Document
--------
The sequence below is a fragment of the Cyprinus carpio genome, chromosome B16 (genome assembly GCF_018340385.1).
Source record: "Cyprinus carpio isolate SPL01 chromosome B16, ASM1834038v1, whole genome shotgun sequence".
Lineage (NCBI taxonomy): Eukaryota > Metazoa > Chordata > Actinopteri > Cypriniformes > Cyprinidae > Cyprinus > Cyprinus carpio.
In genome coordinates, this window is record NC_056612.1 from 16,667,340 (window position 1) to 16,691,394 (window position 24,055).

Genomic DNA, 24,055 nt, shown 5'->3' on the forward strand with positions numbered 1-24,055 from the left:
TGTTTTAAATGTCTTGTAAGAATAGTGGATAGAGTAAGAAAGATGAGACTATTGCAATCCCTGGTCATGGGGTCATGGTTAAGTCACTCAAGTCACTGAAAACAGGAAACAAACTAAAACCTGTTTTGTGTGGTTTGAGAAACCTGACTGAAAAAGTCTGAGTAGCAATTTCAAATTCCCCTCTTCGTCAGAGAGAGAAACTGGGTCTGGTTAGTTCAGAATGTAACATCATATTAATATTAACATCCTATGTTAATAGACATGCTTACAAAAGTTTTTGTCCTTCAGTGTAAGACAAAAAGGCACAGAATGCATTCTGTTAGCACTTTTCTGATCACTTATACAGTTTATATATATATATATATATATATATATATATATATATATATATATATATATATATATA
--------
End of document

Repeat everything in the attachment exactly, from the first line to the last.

The sequence below is a fragment of the Cyprinus carpio genome, chromosome B16 (genome assembly GCF_018340385.1).
Source record: "Cyprinus carpio isolate SPL01 chromosome B16, ASM1834038v1, whole genome shotgun sequence".
Lineage (NCBI taxonomy): Eukaryota > Metazoa > Chordata > Actinopteri > Cypriniformes > Cyprinidae > Cyprinus > Cyprinus carpio.
In genome coordinates, this window is record NC_056612.1 from 16,667,340 (window position 1) to 16,691,394 (window position 24,055).

Genomic DNA, 24,055 nt, shown 5'->3' on the forward strand with positions numbered 1-24,055 from the left:
TGTTTTAAATGTCTTGTAAGAATAGTGGATAGAGTAAGAAAGATGAGACTATTGCAATCCCTGGTCATGGGGTCATGGTTAAGTCACTCAAGTCACTGAAAACAGGAAACAAACTAAAACCTGTTTTGTGTGGTTTGAGAAACCTGACTGAAAAAGTCTGAGTAGCAATTTCAAATTCCCCTCTTCGTCAGAGAGAGAAACTGGGTCTGGTTAGTTCAGAATGTAACATCATATTAATATTAACATCCTATGTTAATAGACATGCTTACAAAAGTTTTTGTCCTTCAGTGTAAGACAAAAAGGCACAGAATGCATTCTGTTAGCACTTTTCTGATCACTTATACAGTTTATATATATATATATATATATATATATATATATATATATATATATATATATATATATA